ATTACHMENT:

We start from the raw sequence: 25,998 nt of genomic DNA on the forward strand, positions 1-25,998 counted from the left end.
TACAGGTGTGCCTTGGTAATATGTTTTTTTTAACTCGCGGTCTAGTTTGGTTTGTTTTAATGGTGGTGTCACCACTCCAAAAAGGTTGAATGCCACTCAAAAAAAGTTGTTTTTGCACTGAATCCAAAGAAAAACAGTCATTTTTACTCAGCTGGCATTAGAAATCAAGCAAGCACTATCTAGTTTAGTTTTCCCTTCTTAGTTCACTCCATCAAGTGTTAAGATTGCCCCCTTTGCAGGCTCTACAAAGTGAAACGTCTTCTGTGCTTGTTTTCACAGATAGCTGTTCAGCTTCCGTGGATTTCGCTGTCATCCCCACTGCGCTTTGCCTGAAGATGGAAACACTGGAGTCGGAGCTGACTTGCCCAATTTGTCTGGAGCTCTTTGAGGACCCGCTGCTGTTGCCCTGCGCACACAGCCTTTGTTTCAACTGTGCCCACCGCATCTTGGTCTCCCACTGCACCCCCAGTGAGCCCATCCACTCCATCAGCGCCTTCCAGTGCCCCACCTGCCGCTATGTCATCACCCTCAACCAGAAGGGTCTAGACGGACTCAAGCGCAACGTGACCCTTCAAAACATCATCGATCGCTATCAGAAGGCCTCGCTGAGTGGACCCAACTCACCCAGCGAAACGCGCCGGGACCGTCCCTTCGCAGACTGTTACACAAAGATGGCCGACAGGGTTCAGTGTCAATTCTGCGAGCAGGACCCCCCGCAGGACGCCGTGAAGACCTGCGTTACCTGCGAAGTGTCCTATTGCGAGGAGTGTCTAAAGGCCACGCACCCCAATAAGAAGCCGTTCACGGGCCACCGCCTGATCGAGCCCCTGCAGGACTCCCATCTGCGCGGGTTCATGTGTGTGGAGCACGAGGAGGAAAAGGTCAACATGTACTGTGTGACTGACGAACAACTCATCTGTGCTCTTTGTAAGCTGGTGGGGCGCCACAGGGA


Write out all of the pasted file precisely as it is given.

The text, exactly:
We start from the raw sequence: 25,998 nt of genomic DNA on the forward strand, positions 1-25,998 counted from the left end.
TACAGGTGTGCCTTGGTAATATGTTTTTTTTAACTCGCGGTCTAGTTTGGTTTGTTTTAATGGTGGTGTCACCACTCCAAAAAGGTTGAATGCCACTCAAAAAAAGTTGTTTTTGCACTGAATCCAAAGAAAAACAGTCATTTTTACTCAGCTGGCATTAGAAATCAAGCAAGCACTATCTAGTTTAGTTTTCCCTTCTTAGTTCACTCCATCAAGTGTTAAGATTGCCCCCTTTGCAGGCTCTACAAAGTGAAACGTCTTCTGTGCTTGTTTTCACAGATAGCTGTTCAGCTTCCGTGGATTTCGCTGTCATCCCCACTGCGCTTTGCCTGAAGATGGAAACACTGGAGTCGGAGCTGACTTGCCCAATTTGTCTGGAGCTCTTTGAGGACCCGCTGCTGTTGCCCTGCGCACACAGCCTTTGTTTCAACTGTGCCCACCGCATCTTGGTCTCCCACTGCACCCCCAGTGAGCCCATCCACTCCATCAGCGCCTTCCAGTGCCCCACCTGCCGCTATGTCATCACCCTCAACCAGAAGGGTCTAGACGGACTCAAGCGCAACGTGACCCTTCAAAACATCATCGATCGCTATCAGAAGGCCTCGCTGAGTGGACCCAACTCACCCAGCGAAACGCGCCGGGACCGTCCCTTCGCAGACTGTTACACAAAGATGGCCGACAGGGTTCAGTGTCAATTCTGCGAGCAGGACCCCCCGCAGGACGCCGTGAAGACCTGCGTTACCTGCGAAGTGTCCTATTGCGAGGAGTGTCTAAAGGCCACGCACCCCAATAAGAAGCCGTTCACGGGCCACCGCCTGATCGAGCCCCTGCAGGACTCCCATCTGCGCGGGTTCATGTGTGTGGAGCACGAGGAGGAAAAGGTCAACATGTACTGTGTGACTGACGAACAACTCATCTGTGCTCTTTGTAAGCTGGTGGGGCGCCACAGGGA